Jul 28, 2014

These Thirteen (More songs about skinny legs and cemetery hips)

Fool's gold in your teeth and cemetery hips
Get outside of your graveyard lips


-- "Tell Me, Momma," Bob Dylan

He read a commercial for self-rising flour, and another for pickup trucks with lots of torque. He said torque was where it was at, truck-wise. He touted the state fair, without saying which state, said there would be bear wrestling and wax figures of famous outlaws, fried pies and pig races. He read the weather report, to banjo backing: blues skies, hot temps, boys on bikes chasing girls on skates, old folks on front porches holding hands, drag races out on the old farm road, fireworks come dark, kissing, some drinking, minor mischief, night caps, last call, sleep, dreams. He played some records – old gospel songs about present joys and pure religion...

-- from a novel-in-digress, "Ivy Coldwater & the Summer of Strange Things Happening"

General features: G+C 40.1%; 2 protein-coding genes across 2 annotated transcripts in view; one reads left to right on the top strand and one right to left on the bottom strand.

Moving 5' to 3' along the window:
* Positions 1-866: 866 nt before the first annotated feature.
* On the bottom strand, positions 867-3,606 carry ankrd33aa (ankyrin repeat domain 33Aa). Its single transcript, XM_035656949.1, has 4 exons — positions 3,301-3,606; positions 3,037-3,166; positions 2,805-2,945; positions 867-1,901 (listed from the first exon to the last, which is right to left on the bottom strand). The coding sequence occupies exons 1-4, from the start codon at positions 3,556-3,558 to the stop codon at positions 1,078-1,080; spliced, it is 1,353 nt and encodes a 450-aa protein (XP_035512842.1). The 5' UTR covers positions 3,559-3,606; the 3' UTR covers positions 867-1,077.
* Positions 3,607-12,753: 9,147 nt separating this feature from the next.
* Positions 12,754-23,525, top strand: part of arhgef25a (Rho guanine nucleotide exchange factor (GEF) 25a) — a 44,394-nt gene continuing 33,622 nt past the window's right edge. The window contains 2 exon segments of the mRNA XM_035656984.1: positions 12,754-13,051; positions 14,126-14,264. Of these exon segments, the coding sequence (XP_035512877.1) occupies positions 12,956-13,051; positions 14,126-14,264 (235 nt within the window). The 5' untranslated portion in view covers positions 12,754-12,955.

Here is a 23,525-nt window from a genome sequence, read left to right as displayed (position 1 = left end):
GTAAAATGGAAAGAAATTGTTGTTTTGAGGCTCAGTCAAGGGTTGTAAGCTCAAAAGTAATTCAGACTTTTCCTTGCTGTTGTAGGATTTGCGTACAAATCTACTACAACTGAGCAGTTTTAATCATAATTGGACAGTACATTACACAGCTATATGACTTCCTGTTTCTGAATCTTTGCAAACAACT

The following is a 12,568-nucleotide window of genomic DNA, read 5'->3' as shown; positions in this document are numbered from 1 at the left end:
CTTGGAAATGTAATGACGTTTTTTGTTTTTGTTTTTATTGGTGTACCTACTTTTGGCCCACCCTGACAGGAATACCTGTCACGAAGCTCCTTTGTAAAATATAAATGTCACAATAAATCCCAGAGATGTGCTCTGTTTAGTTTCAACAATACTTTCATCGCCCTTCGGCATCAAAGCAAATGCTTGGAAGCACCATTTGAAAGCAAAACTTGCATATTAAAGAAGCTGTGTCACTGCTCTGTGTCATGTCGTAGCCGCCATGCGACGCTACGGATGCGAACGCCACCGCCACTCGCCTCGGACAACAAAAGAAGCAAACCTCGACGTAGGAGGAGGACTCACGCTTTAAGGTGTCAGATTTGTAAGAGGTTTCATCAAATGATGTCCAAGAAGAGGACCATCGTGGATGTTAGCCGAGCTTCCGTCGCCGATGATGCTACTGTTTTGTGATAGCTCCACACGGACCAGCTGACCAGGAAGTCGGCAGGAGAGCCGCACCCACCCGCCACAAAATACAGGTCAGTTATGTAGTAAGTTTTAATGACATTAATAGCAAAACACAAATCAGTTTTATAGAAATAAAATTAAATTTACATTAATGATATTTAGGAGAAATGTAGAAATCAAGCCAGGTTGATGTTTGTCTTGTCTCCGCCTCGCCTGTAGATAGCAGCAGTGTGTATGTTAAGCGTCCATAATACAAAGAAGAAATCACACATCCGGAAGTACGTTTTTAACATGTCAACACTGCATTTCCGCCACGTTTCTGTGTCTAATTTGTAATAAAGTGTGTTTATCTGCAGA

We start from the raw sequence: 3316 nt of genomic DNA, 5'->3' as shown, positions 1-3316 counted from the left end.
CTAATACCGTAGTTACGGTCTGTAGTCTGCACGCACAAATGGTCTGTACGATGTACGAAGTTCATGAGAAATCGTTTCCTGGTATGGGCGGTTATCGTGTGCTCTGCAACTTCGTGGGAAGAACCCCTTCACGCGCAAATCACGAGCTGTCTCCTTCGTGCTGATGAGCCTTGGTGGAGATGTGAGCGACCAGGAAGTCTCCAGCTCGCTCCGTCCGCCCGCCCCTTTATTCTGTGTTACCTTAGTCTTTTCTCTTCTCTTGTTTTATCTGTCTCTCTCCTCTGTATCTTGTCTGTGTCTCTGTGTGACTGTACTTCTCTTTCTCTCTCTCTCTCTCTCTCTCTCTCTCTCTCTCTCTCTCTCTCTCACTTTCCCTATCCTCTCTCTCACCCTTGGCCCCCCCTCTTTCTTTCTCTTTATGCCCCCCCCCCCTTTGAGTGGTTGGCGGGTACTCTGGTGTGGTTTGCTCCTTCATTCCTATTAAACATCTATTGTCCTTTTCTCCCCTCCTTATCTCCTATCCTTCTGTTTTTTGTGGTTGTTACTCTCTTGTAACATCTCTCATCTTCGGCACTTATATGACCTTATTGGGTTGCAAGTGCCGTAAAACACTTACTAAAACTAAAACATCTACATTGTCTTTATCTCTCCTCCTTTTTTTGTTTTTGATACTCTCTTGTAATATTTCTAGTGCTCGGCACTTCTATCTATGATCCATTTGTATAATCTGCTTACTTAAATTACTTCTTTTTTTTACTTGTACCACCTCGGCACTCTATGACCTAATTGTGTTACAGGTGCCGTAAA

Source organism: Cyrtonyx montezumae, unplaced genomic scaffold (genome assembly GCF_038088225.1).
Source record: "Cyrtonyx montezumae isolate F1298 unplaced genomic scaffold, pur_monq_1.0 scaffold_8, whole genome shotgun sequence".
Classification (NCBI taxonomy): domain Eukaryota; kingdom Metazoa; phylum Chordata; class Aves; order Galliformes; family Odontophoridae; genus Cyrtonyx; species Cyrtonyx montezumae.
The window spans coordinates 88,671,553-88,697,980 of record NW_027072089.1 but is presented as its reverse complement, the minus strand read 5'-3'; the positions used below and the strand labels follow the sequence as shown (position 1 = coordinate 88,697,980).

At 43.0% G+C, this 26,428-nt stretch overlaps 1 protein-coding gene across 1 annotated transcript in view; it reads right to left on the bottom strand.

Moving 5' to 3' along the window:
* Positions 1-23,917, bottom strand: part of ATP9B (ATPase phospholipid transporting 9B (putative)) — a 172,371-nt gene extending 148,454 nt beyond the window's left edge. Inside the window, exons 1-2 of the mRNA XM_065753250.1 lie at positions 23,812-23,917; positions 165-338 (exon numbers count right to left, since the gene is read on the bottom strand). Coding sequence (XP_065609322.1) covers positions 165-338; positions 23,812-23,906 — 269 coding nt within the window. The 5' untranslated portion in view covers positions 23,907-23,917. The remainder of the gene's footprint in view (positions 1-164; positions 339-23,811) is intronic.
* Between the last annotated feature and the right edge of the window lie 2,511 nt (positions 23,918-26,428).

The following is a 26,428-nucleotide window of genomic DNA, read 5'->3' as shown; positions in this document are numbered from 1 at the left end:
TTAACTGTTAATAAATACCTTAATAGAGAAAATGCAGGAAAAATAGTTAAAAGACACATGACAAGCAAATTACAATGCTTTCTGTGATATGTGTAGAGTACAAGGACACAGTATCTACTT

A Monday-morning playlist ...

1. "High Ball Stepper," Jack White
2. "Hang It On the Wall," Charley Patton
3. "Tennessee Time," Valerie June
4. "Skinny Leg Blues," Geeshie Wiley
5. "Tell Me, Momma," Boy Dylan
6. "Mean Low Blues," Blues Birdhead
7. "Day Grifter," Wise Old Moon
8. "Two White Horses in a Line," Two Poor Boys
9. "Six White Horses," Gillian Welch
10. "Mississippi Swamp Moan," Alfred Lewis
11. "Vandalize," Luther Dickinson
12. "Get the 'L' on Down the Road," Bill Johnson's Louisiana Jug Band
13. "Thunder Chicken," the Mighty Imperials

Jul 12, 2014

Cab Ride to Sin City (Small-Batch Fiction No. 6)

It’s so lonesome in the afternoon
when you're the only one with nothing to do


-- "Day Drinker," Adam Faucett

Lucy Miles’ mama sat on the hood of the wood-paneled cab, drinking bourbon in her best shabby dress. She was showing some leg and thinking about the back seat. She was thinking about a song she used to like but couldn’t call its name. It rhymed slink with drink and had a guitar lick that liked to get all up under her dress. It had horns on it, too. Horns got to her. And that drum beat – lord, that jungle thump. But mostly it was the guitar part that did it to her. Tammy Miles didn’t think it was any accident they called them licks.